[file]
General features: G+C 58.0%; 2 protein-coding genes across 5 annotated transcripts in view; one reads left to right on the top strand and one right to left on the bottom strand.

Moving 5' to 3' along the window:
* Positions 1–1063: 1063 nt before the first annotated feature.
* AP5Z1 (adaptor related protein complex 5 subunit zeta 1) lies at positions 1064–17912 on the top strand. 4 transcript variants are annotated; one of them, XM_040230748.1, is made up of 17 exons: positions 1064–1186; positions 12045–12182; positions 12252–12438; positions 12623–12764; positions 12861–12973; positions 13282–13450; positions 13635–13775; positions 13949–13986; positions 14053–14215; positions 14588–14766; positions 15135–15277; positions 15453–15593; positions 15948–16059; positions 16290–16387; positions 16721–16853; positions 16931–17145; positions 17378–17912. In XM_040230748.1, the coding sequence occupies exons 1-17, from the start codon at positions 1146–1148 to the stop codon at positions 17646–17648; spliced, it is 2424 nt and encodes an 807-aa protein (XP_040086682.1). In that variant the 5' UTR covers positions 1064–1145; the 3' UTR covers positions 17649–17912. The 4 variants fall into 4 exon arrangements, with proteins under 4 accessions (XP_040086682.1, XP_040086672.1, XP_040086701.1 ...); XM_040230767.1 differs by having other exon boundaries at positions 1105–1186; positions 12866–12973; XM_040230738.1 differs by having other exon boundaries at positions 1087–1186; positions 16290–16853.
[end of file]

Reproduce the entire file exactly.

General features: G+C 58.0%; 2 protein-coding genes across 5 annotated transcripts in view; one reads left to right on the top strand and one right to left on the bottom strand.

Moving 5' to 3' along the window:
* Positions 1–1063: 1063 nt before the first annotated feature.
* AP5Z1 (adaptor related protein complex 5 subunit zeta 1) lies at positions 1064–17912 on the top strand. 4 transcript variants are annotated; one of them, XM_040230748.1, is made up of 17 exons: positions 1064–1186; positions 12045–12182; positions 12252–12438; positions 12623–12764; positions 12861–12973; positions 13282–13450; positions 13635–13775; positions 13949–13986; positions 14053–14215; positions 14588–14766; positions 15135–15277; positions 15453–15593; positions 15948–16059; positions 16290–16387; positions 16721–16853; positions 16931–17145; positions 17378–17912. In XM_040230748.1, the coding sequence occupies exons 1-17, from the start codon at positions 1146–1148 to the stop codon at positions 17646–17648; spliced, it is 2424 nt and encodes an 807-aa protein (XP_040086682.1). In that variant the 5' UTR covers positions 1064–1145; the 3' UTR covers positions 17649–17912. The 4 variants fall into 4 exon arrangements, with proteins under 4 accessions (XP_040086682.1, XP_040086672.1, XP_040086701.1 ...); XM_040230767.1 differs by having other exon boundaries at positions 1105–1186; positions 12866–12973; XM_040230738.1 differs by having other exon boundaries at positions 1087–1186; positions 16290–16853.